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Two tips for Finding a Good Organizational Fit

By Thomas Brandenburg and Twisha Shah-Brandenburg

March 11, 2019

Two Tips for Organizational Fit

As IIT Institute of Design (ID) students enter recruitID season (March 13–15), we’ve pulled together some lessons we gleaned from participants in our The Shape of Design panel earlier this school year. All the panelists are industry leaders who are reimagining the role of design within organizations—and all have hired ID grads in the past.

They had a range of needs:

  • Mandy Tahvonen, Managing Director at Relish Works, Inc., needed an in-house consultant who could identify different stakeholders and pull them together to achieve results.
  • Brian Walker, VP of Digital Architecture and Operations at Grainger,needed to find designers with the right spectrum of skills to build out small in-house product teams.
  • Elizabeth Spenko, Senior VP, Director of the Northern Lab at Northern Trust Corporation, needed in-house consultants skilled in generative research and taking a systems approach.
  • Amanda Schonfeld, Recruiting Team Lead at GSA, needed a generalist to convene different perspectives.
  • Mike Botos, Partner and Principal at EY Advisory Services, needed a consultant with cross-industry expertise.

Clearly, design-led organizations don’t have a one-size-fits-all approach.

Check out two tips and some suggested questions that can help you understand exactly what a hiring manager is looking for—and whether the position and organization are a good fit for you:

Tip #1: Identify the organization’s decision-making style

In any organization, understanding what leaders need to make decisions is key to success. Discover whether the organization seeks an advocate (showing) or more of a consultant (telling).

At GSA, Amanda Schonfeld finds that team members must be able to advocate. “It’s essential for us to respect and understand our stakeholders,” she says. “We must have humility and empathy with what they’re going through and teach them and coach them.” Similarly, Elizabeth Spenko (Northern Trust) says, “I still spend a lot of time explaining to people what design is.”

But this approach doesn’t work for every organization. “We don’t have time to evangelize and teach,” Mandy Tahvonen (Relish Works, Inc.) pointed out. “As an organization, we can’t have the patience for that.”

Understanding an organization’s approach will help you have a productive and informed conversation, determine fit, and figure out how to pitch yourself for the job.

Possible questions for your interview:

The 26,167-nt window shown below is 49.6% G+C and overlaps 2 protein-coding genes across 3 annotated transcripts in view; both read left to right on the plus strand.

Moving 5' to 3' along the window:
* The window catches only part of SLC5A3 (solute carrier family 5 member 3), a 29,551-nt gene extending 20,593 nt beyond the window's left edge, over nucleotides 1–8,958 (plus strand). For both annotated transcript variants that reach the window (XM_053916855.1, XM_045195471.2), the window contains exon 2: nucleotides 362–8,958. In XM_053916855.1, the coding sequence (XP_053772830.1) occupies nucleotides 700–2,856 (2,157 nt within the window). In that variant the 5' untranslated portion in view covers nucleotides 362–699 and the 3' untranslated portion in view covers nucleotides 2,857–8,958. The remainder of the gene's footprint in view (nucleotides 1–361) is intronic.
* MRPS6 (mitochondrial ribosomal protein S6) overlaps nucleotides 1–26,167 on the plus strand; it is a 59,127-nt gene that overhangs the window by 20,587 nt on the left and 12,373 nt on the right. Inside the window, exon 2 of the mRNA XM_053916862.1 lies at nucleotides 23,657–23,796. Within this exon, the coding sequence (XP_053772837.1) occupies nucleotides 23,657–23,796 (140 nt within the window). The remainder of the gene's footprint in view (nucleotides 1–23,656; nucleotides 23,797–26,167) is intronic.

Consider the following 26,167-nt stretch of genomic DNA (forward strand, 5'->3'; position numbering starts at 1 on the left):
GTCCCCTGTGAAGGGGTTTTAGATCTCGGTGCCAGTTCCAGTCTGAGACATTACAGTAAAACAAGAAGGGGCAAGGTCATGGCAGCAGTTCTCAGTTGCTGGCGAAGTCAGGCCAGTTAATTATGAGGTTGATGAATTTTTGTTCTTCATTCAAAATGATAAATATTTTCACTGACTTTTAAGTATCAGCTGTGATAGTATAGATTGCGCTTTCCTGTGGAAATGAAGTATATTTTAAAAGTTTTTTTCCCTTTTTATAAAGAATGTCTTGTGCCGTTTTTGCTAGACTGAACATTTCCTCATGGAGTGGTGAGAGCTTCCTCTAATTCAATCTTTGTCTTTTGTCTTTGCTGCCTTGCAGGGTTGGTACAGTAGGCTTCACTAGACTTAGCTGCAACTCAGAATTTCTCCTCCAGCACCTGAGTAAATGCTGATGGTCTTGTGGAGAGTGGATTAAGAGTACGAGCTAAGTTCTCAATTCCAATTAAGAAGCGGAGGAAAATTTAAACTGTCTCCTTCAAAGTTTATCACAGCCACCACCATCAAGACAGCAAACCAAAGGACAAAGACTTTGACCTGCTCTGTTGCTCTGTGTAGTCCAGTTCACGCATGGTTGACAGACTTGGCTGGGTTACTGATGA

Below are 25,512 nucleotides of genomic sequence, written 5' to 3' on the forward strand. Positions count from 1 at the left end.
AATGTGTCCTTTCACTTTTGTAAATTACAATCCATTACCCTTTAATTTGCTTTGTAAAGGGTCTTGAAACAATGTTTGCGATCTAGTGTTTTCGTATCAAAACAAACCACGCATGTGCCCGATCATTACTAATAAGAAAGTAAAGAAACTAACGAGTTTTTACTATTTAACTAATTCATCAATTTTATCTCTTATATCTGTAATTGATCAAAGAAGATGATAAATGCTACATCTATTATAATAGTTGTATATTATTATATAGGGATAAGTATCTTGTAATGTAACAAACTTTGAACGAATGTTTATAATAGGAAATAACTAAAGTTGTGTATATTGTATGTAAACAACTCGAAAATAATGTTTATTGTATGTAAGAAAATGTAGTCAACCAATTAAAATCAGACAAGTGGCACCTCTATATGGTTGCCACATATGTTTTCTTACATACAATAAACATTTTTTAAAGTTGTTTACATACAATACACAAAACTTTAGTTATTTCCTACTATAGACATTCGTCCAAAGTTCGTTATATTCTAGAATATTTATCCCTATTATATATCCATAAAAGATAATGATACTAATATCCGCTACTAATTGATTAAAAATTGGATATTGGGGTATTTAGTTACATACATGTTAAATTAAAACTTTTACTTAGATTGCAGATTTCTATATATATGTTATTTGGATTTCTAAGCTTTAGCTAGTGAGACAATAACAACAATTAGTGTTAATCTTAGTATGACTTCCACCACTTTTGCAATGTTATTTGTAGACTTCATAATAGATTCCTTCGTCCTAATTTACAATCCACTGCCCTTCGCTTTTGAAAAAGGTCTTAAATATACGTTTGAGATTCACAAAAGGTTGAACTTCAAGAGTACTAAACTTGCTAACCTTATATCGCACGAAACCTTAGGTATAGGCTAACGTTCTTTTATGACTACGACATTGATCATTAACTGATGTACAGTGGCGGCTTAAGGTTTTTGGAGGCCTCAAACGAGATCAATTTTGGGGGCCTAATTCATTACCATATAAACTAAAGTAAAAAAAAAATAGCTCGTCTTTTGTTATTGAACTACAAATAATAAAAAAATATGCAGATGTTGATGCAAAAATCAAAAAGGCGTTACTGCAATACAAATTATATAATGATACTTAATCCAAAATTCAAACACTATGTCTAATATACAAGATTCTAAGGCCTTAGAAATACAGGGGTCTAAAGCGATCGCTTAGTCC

• How have organizational initiatives have achieved momentum in the past?
  • Will I be running workshops and co-creating, or stitching together presentations that show different alternatives to choose from?
  • Are you looking for an in-house consultant, or a facilitator that teaches and leads design processes in this role?

Tip #2: Understand the team and the kind of expertise required

Increasingly, organizations are paying attention to organizational culture and management are making deliberate decisions about the makeup of teams. At Grainger, Brian Walker says, “What I’ve come to understand is how critical it is to get all of the complementary skills and all of the context that is necessary on a single team, with a single mission.” By clarifying what the organization is looking for, you can better position yourself as a fit.

Sometimes individuals with diverse strengths are brought together to change the perspectives or direction of a larger organization. “Out of diversity comes better ideas and better thinking,” says Mike Botos (EY Advisory Services).

Many organizations hiring designers are moving away from solely hiring people with deep expertise. “We hire people with research skills,” says Amanda Schonfeld (GSA), “but we no longer just hire researchers.” Candidates with a broad skill set can help bring together multiple perspectives.

Ask how your skills will be applied and what the background of other team members are. Demonstrating how you will complement an existing team is a great way to differentiate yourself from other applicants.

Possible questions for your interview:

  • Could you tell me about the people that are on this team and their roles?
  • How does this team fit in the broader organizational context?
  • How does this team like to collaborate?

For another useful perspective, see Anatomy of a Great Job: Three Things to Look for in Your Next Career Move by Anijo Mathew, ID Associate Professor.